Please join us in standing up against bullying. We’ve partnered with the CKNW Orphan’s Fund for Pink Shirt Day as the exclusive retailer of the official shirts, with net proceed going to support local Boys and Girls Clubs across BC, Alberta and Saskatchewan.
On February 22, 2017, we invite you to join us in wearing pink proudly! Pick up your t-shirt at your local London Drugs store to show your support for this worthy cause.
A simple act of kindness can have an effect on bullying in seconds. It can make a world of difference.
Pink Shirt Day co-founder Travis Price recently shared his personal story with a Kelowna school of how standing up to bullying inspired an international movement. Back in 2007, Price stood up for a student when they were picked on for wearing a pink shirt – and he is now leading the charge across Canada in creating awareness about bullying and how to stop it.
“When we make the right choice and we stand up against it (bullying), that is when we make a difference in our communities and our schools and that’s when bullying will start to go away,” said Price.
Bullied in elementary school, Price knows the struggle kids are going through when it comes to bullying.
“I believe we are on a path for a better tomorrow and that is what we have to continue to do.”
Several Canadian bloggers have spoken out about Pink Shirt Day and the impact it has had on their lives.
“The thing about bullying is it can be stopped with one thing: education. People are cruel over things they don’t understand, and we all need to help put an emphasis on kindness education,” said Bree from the Urban Umbrella.
On February 22, 2017, let’s all join together to put an end to bullying.
Buy your pink shirt from London Drugs or online at www.pinkshirtday.ca. Proceeds go towards anti-bullying initiatives across B.C., including Red Cross’s highly successful Beyond the Hurt program where youth are trained to teach other youth.
Official #PinkShirtDay T-shirts Available at London Drugs in Support of Boys and Girls Clubs Across Western Canada
Every seven minutes someone is bullied on a playground in Canada (www.bullying.org). A University of Guelph Bullying Study found that 50 per cent of Canadian school children report being bullied with 45 per cent of surveyed children feeling unsafe when they go to school. Bullying is demoralizing, lowers self-esteem and has led to shootings and suicides in Canada. Bullying happens in many different forms but its purpose is to make someone else feel bad on purpose. Through awareness and education Canadians can continue to take a stand against bullying.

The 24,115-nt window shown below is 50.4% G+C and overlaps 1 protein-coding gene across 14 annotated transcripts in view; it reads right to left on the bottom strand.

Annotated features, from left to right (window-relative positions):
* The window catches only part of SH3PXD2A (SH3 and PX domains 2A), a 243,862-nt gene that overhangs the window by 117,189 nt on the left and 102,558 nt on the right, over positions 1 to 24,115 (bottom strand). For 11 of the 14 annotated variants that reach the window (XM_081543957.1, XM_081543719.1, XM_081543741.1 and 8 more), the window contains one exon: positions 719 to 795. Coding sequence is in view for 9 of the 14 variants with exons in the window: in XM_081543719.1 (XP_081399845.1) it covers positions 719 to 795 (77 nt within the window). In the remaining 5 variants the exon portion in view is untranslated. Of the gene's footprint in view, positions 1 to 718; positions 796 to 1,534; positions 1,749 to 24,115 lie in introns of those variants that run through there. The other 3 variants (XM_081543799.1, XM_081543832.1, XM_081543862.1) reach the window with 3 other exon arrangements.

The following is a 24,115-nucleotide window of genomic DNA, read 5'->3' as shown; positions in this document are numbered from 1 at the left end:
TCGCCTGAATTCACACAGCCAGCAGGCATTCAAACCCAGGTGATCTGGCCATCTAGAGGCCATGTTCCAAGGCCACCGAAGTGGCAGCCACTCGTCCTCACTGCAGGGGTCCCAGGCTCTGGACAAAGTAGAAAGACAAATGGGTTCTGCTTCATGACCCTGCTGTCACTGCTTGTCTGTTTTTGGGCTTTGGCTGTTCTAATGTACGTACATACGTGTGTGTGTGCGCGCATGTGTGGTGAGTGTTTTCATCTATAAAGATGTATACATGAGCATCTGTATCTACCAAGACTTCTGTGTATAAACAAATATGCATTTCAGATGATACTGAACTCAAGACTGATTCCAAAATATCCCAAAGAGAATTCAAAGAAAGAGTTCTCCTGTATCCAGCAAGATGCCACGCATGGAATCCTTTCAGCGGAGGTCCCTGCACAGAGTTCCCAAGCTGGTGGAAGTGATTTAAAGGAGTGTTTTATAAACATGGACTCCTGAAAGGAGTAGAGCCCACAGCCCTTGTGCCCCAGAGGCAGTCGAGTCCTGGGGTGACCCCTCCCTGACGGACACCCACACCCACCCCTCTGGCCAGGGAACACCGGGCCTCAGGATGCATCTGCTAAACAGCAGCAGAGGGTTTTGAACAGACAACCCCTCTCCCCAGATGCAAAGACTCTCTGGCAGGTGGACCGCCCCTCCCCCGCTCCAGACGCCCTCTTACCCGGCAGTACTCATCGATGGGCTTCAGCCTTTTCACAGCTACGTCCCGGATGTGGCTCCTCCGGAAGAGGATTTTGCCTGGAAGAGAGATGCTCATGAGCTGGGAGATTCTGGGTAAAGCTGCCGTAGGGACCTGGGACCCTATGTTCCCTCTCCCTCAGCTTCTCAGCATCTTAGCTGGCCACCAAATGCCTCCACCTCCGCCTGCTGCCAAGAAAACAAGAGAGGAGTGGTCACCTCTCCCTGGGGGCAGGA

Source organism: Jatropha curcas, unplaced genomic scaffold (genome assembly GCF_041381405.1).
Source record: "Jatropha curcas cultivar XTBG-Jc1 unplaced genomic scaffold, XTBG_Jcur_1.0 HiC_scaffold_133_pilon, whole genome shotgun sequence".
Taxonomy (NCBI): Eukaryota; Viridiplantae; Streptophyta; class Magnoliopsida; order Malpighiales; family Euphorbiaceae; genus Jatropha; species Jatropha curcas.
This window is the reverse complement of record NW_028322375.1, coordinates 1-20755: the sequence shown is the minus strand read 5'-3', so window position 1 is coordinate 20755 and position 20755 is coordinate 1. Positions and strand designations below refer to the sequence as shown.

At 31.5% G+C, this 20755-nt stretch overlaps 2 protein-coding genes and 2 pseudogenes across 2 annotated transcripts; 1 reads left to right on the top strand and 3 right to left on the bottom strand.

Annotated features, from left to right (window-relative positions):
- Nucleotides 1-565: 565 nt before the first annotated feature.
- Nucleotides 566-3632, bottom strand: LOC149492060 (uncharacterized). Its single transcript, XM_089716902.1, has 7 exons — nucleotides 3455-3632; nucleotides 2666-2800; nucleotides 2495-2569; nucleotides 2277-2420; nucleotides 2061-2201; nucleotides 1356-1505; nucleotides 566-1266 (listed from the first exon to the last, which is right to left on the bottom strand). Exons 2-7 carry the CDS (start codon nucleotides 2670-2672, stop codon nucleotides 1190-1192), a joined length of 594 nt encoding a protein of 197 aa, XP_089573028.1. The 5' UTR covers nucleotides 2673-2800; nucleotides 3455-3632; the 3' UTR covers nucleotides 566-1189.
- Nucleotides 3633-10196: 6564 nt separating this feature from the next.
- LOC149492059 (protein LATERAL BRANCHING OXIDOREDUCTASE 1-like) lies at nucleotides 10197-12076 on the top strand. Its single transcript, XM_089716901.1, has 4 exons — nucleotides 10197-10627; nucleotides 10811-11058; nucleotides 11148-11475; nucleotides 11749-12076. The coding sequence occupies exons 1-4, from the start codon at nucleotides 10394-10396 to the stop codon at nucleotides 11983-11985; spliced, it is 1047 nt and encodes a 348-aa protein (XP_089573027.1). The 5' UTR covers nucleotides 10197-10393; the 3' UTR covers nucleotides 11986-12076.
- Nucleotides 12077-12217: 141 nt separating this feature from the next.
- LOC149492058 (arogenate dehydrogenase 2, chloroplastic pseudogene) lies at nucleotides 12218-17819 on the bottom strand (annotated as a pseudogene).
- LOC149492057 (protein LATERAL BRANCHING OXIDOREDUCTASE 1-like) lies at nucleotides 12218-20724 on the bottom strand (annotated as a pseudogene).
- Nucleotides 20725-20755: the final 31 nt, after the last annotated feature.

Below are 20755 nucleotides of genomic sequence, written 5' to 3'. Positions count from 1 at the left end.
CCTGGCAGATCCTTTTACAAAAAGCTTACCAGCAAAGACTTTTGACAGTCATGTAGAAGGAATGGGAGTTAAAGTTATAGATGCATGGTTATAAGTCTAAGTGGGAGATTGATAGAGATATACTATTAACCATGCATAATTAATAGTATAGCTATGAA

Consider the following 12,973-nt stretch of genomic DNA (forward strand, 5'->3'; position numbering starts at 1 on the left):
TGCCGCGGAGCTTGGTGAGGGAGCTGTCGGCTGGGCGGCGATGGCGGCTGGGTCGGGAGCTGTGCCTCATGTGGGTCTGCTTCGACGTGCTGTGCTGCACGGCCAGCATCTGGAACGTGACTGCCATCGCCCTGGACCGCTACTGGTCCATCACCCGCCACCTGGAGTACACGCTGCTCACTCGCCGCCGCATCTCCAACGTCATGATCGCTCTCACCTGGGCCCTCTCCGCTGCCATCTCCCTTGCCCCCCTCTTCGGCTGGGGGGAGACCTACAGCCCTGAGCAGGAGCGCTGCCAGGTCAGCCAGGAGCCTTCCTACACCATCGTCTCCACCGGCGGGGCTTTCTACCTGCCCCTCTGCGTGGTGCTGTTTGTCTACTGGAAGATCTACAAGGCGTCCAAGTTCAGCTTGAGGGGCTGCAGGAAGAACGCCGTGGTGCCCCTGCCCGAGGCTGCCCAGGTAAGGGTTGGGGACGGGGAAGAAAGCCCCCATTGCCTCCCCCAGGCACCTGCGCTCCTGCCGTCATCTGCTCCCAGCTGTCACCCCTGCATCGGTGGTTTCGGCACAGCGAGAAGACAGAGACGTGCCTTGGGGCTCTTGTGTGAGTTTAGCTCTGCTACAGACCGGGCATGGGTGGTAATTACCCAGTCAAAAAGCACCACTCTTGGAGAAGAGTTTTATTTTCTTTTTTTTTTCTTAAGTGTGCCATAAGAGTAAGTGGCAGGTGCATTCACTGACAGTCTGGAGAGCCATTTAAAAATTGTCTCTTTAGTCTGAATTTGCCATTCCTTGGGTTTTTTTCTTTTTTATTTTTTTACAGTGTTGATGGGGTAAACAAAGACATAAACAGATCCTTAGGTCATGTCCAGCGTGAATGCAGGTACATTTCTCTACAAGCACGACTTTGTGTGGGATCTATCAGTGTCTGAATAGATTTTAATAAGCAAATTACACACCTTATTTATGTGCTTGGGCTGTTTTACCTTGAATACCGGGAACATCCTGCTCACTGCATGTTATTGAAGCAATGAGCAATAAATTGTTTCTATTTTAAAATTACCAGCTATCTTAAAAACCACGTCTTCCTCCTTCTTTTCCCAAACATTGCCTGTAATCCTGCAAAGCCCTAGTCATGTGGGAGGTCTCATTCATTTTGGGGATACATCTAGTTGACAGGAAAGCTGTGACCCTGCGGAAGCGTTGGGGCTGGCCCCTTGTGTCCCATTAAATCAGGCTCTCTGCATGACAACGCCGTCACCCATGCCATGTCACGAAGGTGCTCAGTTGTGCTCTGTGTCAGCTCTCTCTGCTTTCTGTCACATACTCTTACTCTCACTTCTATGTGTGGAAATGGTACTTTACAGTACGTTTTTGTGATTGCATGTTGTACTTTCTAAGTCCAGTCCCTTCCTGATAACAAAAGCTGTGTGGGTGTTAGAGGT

|Think pink today.|
Here are some sad facts about bullying from an earlier blog post:
London Drugs Fan
Nala Henkel, a former employee and current contract proofreader for London Drugs, is a self-confessed fan of our store. We’ve invited her to share her quirky perspective on all things London Drugs from a consumer’s point of view.
2012 is the fifth year for Pink Shirt Day (PinkShirtDay.ca), which will be held on Wednesday, February 29. This is London Drugs’ fourth year of participation, and all locations will be selling pink shirts and buttons to raise awareness and funds for anti-bullying programs supported by the Boys and Girls Clubs of South Coast B.C. as well as the CKNW Orphan’s Fund.
|Shirts are available at all
London Drugs locations
Some facts about bullying:
Bullying can take different shapes, and is more than just teasing, which is usually harmless when done in a playful, friendly way that both kids find funny. When your child is teased in a hurtful, unkind and constant way, it becomes bullying and needs to stop.
Bullying can be physical, verbal or psychological. It can also take the form of shunning or spreading rumors about someone, often affecting teens in an online setting. This treatment affects your child’s sense of self-worth and how they perceive relationships in the future, therefore it should never be brushed off.
KidsHealth.org has some great insight and tips to help children deal with bullying.
If you suspect your child is facing bullying, encourage him or her to talk about it. Offer comfort and support and make sure your child knows it’s not his or her fault—lots of kids get bullied. Reassure your child that you will figure out how to handle it together.
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